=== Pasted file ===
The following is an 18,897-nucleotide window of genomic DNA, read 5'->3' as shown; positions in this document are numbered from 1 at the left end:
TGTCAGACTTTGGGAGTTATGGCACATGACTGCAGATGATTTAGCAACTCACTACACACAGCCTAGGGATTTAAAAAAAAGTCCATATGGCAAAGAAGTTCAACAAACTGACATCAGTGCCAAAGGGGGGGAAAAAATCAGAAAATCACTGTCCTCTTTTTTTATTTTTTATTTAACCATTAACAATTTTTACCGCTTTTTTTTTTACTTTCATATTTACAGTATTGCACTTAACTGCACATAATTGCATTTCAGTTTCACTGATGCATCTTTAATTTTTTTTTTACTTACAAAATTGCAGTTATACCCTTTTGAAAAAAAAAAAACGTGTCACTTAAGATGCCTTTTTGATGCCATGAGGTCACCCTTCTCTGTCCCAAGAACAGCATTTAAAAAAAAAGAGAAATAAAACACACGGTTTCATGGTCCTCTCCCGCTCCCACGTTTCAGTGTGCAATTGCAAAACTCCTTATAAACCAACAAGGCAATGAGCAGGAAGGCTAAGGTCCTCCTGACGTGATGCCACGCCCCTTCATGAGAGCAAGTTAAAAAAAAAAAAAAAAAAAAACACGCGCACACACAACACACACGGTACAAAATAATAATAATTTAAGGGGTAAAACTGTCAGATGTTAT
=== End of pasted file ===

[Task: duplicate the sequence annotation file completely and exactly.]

The following is an 18,897-nucleotide window of genomic DNA, read 5'->3' as shown; positions in this document are numbered from 1 at the left end:
TGTCAGACTTTGGGAGTTATGGCACATGACTGCAGATGATTTAGCAACTCACTACACACAGCCTAGGGATTTAAAAAAAAGTCCATATGGCAAAGAAGTTCAACAAACTGACATCAGTGCCAAAGGGGGGGAAAAAATCAGAAAATCACTGTCCTCTTTTTTTATTTTTTATTTAACCATTAACAATTTTTACCGCTTTTTTTTTTACTTTCATATTTACAGTATTGCACTTAACTGCACATAATTGCATTTCAGTTTCACTGATGCATCTTTAATTTTTTTTTTACTTACAAAATTGCAGTTATACCCTTTTGAAAAAAAAAAAACGTGTCACTTAAGATGCCTTTTTGATGCCATGAGGTCACCCTTCTCTGTCCCAAGAACAGCATTTAAAAAAAAAGAGAAATAAAACACACGGTTTCATGGTCCTCTCCCGCTCCCACGTTTCAGTGTGCAATTGCAAAACTCCTTATAAACCAACAAGGCAATGAGCAGGAAGGCTAAGGTCCTCCTGACGTGATGCCACGCCCCTTCATGAGAGCAAGTTAAAAAAAAAAAAAAAAAAAAACACGCGCACACACAACACACACGGTACAAAATAATAATAATTTAAGGGGTAAAACTGTCAGATGTTAT